Let's start off with some stats. Aaron Rodgers threw for 4428 yards, 40 TDs, and 7 interceptions last year. His TD% of 6.5% was second best in the league, his INT% of 1.1% was tied for 4th best. His raw Y/A (7.3) wasn't great, but when you adjust that for the TDs and INTs he was 4th best in the league. He did this rebounding from a "down" year where he threw just 31 TDs to 8 interceptions. Terrible, I know. Aaron Rodgers isn't fair. I hate him.
This is what he did in the red zone last year. This year, Aaron Rodgers will become the 11th QB in NFL history to throw for 300 TDs. He's going to have somewhere near his current number of 72 interceptions. The average player to throw 300 TDs threw 171 interceptions in the time it took them to reach that benchmark. Aaron Rodgers has the lowest interception percentage of any player in NFL history to throw for more than 500 passes. Aaron Rodgers has the highest TD% of any QB who started his career after the AFL came into existence. Aaron Rodgers isn't fair. I hate him.
Now let's go to the tape. Aaron Rodgers consistently makes the seemingly impossible happen and the difficult look easy. Watch him move out of the pocket and loft a pass to his receiver like it's a nice summer stroll (the receiver dropped it but that's not his fault). Watch him casually toss the ball over 40 yards through the air off of his back foot to a wide open Jordy Nelson. Watch him evade the rush long enough to find an open receiver in the end zone. Watch him juke a DB after evading an unblocked rusher and score a TD. Watch him escape two defenders at his feet to convert a first down. Watch him thread the needle over two defenders while escaping to his right. Aaron Rodgers isn't fair. I hate him.
The worst part about Aaron is how he's so good at anything you are never comfortable when watching him play. Third and long? He'll find a way to dance around back there until someone gets open and then hit them between the numbers. Got pressure on him? He'll magic his way out of it and either run for the first or hit a wide-open receiver downfield. Normally, there's a bit of disarray when the original route design fails and the QB still has the ball. Often the QB might throw it away. Not Aaron Rodgers. You can be sure he will hold onto the ball until the last second and then find Jordy Nelson open 50 yards downfield somehow. Aaron Rodgers isn't fair. I hate him.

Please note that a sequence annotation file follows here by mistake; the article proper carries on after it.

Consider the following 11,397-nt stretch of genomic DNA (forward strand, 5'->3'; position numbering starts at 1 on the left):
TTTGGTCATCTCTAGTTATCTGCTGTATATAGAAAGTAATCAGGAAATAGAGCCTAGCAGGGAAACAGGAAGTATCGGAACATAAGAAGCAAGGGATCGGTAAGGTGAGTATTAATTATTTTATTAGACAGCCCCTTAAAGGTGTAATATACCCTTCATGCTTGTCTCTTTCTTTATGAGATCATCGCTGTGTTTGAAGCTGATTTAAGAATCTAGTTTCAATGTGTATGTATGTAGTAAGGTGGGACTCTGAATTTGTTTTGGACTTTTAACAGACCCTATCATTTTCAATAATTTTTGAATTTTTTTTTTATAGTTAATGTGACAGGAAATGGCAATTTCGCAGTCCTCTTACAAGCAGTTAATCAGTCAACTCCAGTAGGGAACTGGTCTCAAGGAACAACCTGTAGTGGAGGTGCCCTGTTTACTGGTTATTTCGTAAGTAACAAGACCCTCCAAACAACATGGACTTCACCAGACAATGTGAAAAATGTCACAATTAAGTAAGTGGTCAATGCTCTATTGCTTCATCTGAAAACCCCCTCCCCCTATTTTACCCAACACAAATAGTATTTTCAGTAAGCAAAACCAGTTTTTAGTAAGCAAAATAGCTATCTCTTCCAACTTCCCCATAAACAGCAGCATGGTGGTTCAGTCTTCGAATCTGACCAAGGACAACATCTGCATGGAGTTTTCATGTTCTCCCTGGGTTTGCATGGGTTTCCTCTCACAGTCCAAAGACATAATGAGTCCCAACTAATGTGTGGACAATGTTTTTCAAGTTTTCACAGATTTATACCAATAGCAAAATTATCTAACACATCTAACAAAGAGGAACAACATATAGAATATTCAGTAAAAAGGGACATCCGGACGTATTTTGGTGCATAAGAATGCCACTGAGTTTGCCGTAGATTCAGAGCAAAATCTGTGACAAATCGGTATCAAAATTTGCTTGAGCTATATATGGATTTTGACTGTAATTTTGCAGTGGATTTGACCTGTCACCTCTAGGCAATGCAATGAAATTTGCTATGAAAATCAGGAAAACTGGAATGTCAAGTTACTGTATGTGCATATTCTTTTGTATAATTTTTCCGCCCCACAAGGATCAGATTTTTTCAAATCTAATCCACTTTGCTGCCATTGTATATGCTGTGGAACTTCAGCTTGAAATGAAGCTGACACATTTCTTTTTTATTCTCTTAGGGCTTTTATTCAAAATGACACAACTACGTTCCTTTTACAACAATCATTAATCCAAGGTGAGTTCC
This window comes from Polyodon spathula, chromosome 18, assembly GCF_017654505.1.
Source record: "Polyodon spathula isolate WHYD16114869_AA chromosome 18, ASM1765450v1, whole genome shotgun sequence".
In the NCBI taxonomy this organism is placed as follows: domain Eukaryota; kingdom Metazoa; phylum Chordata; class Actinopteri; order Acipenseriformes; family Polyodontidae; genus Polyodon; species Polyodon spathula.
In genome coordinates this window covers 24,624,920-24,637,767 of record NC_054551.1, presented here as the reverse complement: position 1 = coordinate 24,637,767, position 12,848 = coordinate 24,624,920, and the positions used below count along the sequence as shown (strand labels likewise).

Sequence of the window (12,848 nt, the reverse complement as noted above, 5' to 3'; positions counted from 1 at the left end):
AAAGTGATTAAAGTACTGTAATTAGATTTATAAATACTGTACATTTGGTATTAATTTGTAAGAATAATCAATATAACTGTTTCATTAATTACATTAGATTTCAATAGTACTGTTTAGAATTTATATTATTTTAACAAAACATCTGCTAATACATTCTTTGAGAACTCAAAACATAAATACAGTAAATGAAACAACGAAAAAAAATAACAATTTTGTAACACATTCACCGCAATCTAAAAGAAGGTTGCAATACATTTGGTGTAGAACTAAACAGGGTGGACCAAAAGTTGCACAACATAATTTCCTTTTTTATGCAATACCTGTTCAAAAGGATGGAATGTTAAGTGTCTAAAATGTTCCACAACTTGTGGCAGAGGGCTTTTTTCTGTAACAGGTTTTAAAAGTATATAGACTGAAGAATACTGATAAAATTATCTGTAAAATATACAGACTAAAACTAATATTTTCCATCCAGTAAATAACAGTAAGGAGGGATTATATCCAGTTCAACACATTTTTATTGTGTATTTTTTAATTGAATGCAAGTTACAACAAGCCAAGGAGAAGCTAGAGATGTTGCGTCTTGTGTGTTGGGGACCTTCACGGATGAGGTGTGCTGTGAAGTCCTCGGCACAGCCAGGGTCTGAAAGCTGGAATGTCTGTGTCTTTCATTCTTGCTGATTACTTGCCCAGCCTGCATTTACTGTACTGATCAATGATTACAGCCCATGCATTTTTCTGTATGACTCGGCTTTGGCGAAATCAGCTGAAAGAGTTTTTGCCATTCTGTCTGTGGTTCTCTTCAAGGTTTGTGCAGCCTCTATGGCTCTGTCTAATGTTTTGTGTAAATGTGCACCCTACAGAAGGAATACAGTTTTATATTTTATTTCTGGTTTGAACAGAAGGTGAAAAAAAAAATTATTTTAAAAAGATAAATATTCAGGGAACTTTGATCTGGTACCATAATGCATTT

The worst part about Rodgers is that he's clutch. You think you have the game in hand? He does this. Or he does this. Or he does this. Or, maybe he does this. That last throw was one of the most ridiculous throws I have ever seen. Aaron Rodgers isn't fair. I hate him.
Rodgers has great spatial awareness. This gives him great pocket presence and allows him to extend plays to seemingly indefinite lengths. Rodgers is very in tune with his receivers, and this allows him to consistently throw for large gains on those plays he extends forever. Rodgers is a great decision-maker, and this means he rarely turns the ball over. Rodgers has probably the best arm in the game, which means he can make any throw to any point on the field with pinpoint accuracy. Aaron Rodgers isn't fair. I hate him. At least he gave me this.
Now that the players are known, it’s time to tell us if you think they’ll be ranked higher, lower or about the same on next year’s list.
Go here and submit your answers: http://ift.tt/2vuz4wE
(Yes, you need to be signed in. But this is only so people don’t vote twice. We will never collect or store your information!)
Here is a link to the spreadsheet for each ranker’s 100 thru 11: http://ift.tt/2tCiM7A
Did you want to browse the galleries of the previously ranked players? Click here for 100-91, click here for 90-81, click here for 80-71, click here for 70-61, click here for 60-51, click here for 50-41, click here for 40-31, or click here for 30-21!
And if you want to see the gallery for today’s player cards, click here: http://ift.tt/2vuOK30
And that is today’s list! Tell us what you think by saying more than we suck in the comments below!
Coming THURSDAY - Players Ranked 10-6!
Submitted July 17, 2017 at 12:16PM by NFL_Top100